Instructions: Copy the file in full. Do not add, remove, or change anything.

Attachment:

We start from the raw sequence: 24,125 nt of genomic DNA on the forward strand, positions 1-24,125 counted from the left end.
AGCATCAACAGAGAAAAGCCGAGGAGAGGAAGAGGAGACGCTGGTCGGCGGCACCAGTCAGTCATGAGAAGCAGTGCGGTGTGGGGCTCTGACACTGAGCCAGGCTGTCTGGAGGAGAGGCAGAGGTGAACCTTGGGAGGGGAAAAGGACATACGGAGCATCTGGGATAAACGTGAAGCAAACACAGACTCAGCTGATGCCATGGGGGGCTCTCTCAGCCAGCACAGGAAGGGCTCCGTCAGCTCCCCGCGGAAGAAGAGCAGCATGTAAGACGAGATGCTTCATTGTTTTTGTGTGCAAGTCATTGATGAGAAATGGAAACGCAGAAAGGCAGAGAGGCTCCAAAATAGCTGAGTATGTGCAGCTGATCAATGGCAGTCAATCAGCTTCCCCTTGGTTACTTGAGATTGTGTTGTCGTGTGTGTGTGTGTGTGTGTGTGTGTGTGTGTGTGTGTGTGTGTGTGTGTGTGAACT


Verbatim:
We start from the raw sequence: 24,125 nt of genomic DNA on the forward strand, positions 1-24,125 counted from the left end.
AGCATCAACAGAGAAAAGCCGAGGAGAGGAAGAGGAGACGCTGGTCGGCGGCACCAGTCAGTCATGAGAAGCAGTGCGGTGTGGGGCTCTGACACTGAGCCAGGCTGTCTGGAGGAGAGGCAGAGGTGAACCTTGGGAGGGGAAAAGGACATACGGAGCATCTGGGATAAACGTGAAGCAAACACAGACTCAGCTGATGCCATGGGGGGCTCTCTCAGCCAGCACAGGAAGGGCTCCGTCAGCTCCCCGCGGAAGAAGAGCAGCATGTAAGACGAGATGCTTCATTGTTTTTGTGTGCAAGTCATTGATGAGAAATGGAAACGCAGAAAGGCAGAGAGGCTCCAAAATAGCTGAGTATGTGCAGCTGATCAATGGCAGTCAATCAGCTTCCCCTTGGTTACTTGAGATTGTGTTGTCGTGTGTGTGTGTGTGTGTGTGTGTGTGTGTGTGTGTGTGTGTGTGTGTGTGTGAACT